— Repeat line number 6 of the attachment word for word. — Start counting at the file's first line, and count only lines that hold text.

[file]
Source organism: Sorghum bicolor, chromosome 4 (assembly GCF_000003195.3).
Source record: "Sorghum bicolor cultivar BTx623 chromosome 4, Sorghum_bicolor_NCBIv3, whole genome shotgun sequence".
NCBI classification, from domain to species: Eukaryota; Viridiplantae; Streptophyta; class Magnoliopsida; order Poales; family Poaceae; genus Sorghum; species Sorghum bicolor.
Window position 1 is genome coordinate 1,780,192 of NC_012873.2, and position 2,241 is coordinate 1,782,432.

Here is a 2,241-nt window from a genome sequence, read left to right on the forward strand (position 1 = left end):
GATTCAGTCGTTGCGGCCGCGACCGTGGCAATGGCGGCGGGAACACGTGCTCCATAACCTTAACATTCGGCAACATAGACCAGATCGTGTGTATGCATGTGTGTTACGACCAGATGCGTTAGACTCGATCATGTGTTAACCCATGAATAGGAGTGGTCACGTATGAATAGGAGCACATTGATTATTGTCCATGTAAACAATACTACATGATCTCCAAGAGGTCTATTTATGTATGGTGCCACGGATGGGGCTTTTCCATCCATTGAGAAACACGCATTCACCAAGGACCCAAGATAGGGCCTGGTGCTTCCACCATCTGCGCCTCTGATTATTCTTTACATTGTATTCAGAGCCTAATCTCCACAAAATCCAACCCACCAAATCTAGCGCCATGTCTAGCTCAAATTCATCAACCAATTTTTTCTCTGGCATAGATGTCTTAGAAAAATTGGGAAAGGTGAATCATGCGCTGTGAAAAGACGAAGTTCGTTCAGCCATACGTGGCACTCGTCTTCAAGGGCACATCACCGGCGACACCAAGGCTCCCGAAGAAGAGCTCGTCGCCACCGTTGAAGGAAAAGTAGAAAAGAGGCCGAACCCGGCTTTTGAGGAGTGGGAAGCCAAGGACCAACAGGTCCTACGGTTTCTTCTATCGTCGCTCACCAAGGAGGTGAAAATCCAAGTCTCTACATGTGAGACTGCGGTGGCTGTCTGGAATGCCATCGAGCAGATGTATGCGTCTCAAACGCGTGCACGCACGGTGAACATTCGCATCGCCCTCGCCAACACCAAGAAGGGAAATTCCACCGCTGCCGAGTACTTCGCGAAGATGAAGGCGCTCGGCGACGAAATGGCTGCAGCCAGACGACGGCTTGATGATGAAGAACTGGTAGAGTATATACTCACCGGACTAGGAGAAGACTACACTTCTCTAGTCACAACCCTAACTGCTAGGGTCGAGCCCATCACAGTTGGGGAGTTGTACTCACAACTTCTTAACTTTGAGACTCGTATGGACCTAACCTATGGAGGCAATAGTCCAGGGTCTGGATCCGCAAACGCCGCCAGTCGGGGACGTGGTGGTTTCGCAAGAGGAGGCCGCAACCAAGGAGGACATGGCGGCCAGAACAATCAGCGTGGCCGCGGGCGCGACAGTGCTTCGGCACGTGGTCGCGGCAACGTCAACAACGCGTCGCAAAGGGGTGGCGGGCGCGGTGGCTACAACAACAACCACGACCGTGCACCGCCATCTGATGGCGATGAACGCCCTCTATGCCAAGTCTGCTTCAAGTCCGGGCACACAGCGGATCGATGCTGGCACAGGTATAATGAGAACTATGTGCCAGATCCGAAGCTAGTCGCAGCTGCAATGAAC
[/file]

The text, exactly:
GATTCAGTCGTTGCGGCCGCGACCGTGGCAATGGCGGCGGGAACACGTGCTCCATAACCTTAACATTCGGCAACATAGACCAGATCGTGTGTATGCATGTGTGTTACGACCAGATGCGTTAGACTCGATCATGTGTTAACCCATGAATAGGAGTGGTCACGTATGAATAGGAGCACATTGATTATTGTCCATGTAAACAATACTACATGATCTCCAAGAGGTCTATTTATGTATGGTGCCACGGATGGGGCTTTTCCATCCATTGAGAAACACGCATTCACCAAGGACCCAAGATAGGGCCTGGTGCTTCCACCATCTGCGCCTCTGATTATTCTTTACATTGTATTCAGAGCCTAATCTCCACAAAATCCAACCCACCAAATCTAGCGCCATGTCTAGCTCAAATTCATCAACCAATTTTTTCTCTGGCATAGATGTCTTAGAAAAATTGGGAAAGGTGAATCATGCGCTGTGAAAAGACGAAGTTCGTTCAGCCATACGTGGCACTCGTCTTCAAGGGCACATCACCGGCGACACCAAGGCTCCCGAAGAAGAGCTCGTCGCCACCGTTGAAGGAAAAGTAGAAAAGAGGCCGAACCCGGCTTTTGAGGAGTGGGAAGCCAAGGACCAACAGGTCCTACGGTTTCTTCTATCGTCGCTCACCAAGGAGGTGAAAATCCAAGTCTCTACATGTGAGACTGCGGTGGCTGTCTGGAATGCCATCGAGCAGATGTATGCGTCTCAAACGCGTGCACGCACGGTGAACATTCGCATCGCCCTCGCCAACACCAAGAAGGGAAATTCCACCGCTGCCGAGTACTTCGCGAAGATGAAGGCGCTCGGCGACGAAATGGCTGCAGCCAGACGACGGCTTGATGATGAAGAACTGGTAGAGTATATACTCACCGGACTAGGAGAAGACTACACTTCTCTAGTCACAACCCTAACTGCTAGGGTCGAGCCCATCACAGTTGGGGAGTTGTACTCACAACTTCTTAACTTTGAGACTCGTATGGACCTAACCTATGGAGGCAATAGTCCAGGGTCTGGATCCGCAAACGCCGCCAGTCGGGGACGTGGTGGTTTCGCAAGAGGAGGCCGCAACCAAGGAGGACATGGCGGCCAGAACAATCAGCGTGGCCGCGGGCGCGACAGTGCTTCGGCACGTGGTCGCGGCAACGTCAACAACGCGTCGCAAAGGGGTGGCGGGCGCGGTGGCTACAACAACAACCACGACCGTGCACCGCCATCTGATGGCGATGAACGCCCTCTATGCCAAGTCTGCTTCAAGTCCGGGCACACAGCGGATCGATGCTGGCACAGGTATAATGAGAACTATGTGCCAGATCCGAAGCTAGTCGCAGCTGCAATGAAC